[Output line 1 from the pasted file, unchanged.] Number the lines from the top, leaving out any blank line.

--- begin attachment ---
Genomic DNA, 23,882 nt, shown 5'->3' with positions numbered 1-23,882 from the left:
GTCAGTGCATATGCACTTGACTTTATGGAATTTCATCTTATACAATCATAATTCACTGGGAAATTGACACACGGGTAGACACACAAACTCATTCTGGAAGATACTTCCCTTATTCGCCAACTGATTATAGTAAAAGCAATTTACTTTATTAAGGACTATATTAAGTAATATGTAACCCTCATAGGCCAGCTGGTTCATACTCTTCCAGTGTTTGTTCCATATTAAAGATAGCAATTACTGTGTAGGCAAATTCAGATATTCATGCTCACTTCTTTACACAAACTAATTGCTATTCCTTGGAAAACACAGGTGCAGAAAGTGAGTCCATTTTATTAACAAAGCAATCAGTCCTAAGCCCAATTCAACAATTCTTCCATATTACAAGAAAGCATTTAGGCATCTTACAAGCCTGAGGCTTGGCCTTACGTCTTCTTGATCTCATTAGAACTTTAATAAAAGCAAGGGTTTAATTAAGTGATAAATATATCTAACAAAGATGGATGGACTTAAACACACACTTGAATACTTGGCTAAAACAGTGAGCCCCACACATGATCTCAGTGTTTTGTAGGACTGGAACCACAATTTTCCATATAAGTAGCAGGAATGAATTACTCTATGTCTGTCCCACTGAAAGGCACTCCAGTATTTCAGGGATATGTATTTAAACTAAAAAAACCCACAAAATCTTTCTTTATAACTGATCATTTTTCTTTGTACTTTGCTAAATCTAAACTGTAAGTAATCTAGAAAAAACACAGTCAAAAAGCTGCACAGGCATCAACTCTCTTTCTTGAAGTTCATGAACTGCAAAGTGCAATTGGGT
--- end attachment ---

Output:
Genomic DNA, 23,882 nt, shown 5'->3' with positions numbered 1-23,882 from the left: